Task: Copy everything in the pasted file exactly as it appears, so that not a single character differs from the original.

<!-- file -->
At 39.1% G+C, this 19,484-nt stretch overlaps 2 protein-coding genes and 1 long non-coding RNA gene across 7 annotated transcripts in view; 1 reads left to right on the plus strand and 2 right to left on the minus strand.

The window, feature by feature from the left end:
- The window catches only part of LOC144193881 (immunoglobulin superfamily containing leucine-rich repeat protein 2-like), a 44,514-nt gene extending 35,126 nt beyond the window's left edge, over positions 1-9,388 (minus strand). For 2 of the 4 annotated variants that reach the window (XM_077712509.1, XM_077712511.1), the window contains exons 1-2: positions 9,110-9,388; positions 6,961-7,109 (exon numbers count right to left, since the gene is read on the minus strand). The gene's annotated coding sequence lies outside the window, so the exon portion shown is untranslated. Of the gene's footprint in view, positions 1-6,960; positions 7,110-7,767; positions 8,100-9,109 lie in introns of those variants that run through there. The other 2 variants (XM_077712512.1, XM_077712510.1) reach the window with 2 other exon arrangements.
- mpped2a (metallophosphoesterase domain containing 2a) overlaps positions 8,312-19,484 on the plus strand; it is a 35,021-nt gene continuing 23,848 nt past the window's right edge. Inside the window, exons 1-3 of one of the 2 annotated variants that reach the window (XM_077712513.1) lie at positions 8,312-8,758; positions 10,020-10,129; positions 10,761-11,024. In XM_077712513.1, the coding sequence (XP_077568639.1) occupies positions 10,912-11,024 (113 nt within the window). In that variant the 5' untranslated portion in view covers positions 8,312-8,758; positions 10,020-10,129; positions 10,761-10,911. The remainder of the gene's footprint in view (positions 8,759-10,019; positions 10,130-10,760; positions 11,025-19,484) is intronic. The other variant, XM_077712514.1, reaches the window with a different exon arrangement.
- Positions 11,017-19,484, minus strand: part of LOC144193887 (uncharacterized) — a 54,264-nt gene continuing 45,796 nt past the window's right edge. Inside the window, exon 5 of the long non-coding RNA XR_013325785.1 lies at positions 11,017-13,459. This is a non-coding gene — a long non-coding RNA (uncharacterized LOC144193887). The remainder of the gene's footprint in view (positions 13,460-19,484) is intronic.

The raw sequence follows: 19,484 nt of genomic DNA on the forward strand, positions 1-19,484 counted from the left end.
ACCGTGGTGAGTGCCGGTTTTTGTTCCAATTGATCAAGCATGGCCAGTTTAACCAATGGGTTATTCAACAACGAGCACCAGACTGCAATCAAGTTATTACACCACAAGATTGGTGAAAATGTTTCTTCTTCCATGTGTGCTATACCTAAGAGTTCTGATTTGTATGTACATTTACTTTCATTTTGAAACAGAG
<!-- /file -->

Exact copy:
At 39.1% G+C, this 19,484-nt stretch overlaps 2 protein-coding genes and 1 long non-coding RNA gene across 7 annotated transcripts in view; 1 reads left to right on the plus strand and 2 right to left on the minus strand.

The window, feature by feature from the left end:
- The window catches only part of LOC144193881 (immunoglobulin superfamily containing leucine-rich repeat protein 2-like), a 44,514-nt gene extending 35,126 nt beyond the window's left edge, over positions 1-9,388 (minus strand). For 2 of the 4 annotated variants that reach the window (XM_077712509.1, XM_077712511.1), the window contains exons 1-2: positions 9,110-9,388; positions 6,961-7,109 (exon numbers count right to left, since the gene is read on the minus strand). The gene's annotated coding sequence lies outside the window, so the exon portion shown is untranslated. Of the gene's footprint in view, positions 1-6,960; positions 7,110-7,767; positions 8,100-9,109 lie in introns of those variants that run through there. The other 2 variants (XM_077712512.1, XM_077712510.1) reach the window with 2 other exon arrangements.
- mpped2a (metallophosphoesterase domain containing 2a) overlaps positions 8,312-19,484 on the plus strand; it is a 35,021-nt gene continuing 23,848 nt past the window's right edge. Inside the window, exons 1-3 of one of the 2 annotated variants that reach the window (XM_077712513.1) lie at positions 8,312-8,758; positions 10,020-10,129; positions 10,761-11,024. In XM_077712513.1, the coding sequence (XP_077568639.1) occupies positions 10,912-11,024 (113 nt within the window). In that variant the 5' untranslated portion in view covers positions 8,312-8,758; positions 10,020-10,129; positions 10,761-10,911. The remainder of the gene's footprint in view (positions 8,759-10,019; positions 10,130-10,760; positions 11,025-19,484) is intronic. The other variant, XM_077712514.1, reaches the window with a different exon arrangement.
- Positions 11,017-19,484, minus strand: part of LOC144193887 (uncharacterized) — a 54,264-nt gene continuing 45,796 nt past the window's right edge. Inside the window, exon 5 of the long non-coding RNA XR_013325785.1 lies at positions 11,017-13,459. This is a non-coding gene — a long non-coding RNA (uncharacterized LOC144193887). The remainder of the gene's footprint in view (positions 13,460-19,484) is intronic.

The raw sequence follows: 19,484 nt of genomic DNA on the forward strand, positions 1-19,484 counted from the left end.
ACCGTGGTGAGTGCCGGTTTTTGTTCCAATTGATCAAGCATGGCCAGTTTAACCAATGGGTTATTCAACAACGAGCACCAGACTGCAATCAAGTTATTACACCACAAGATTGGTGAAAATGTTTCTTCTTCCATGTGTGCTATACCTAAGAGTTCTGATTTGTATGTACATTTACTTTCATTTTGAAACAGAG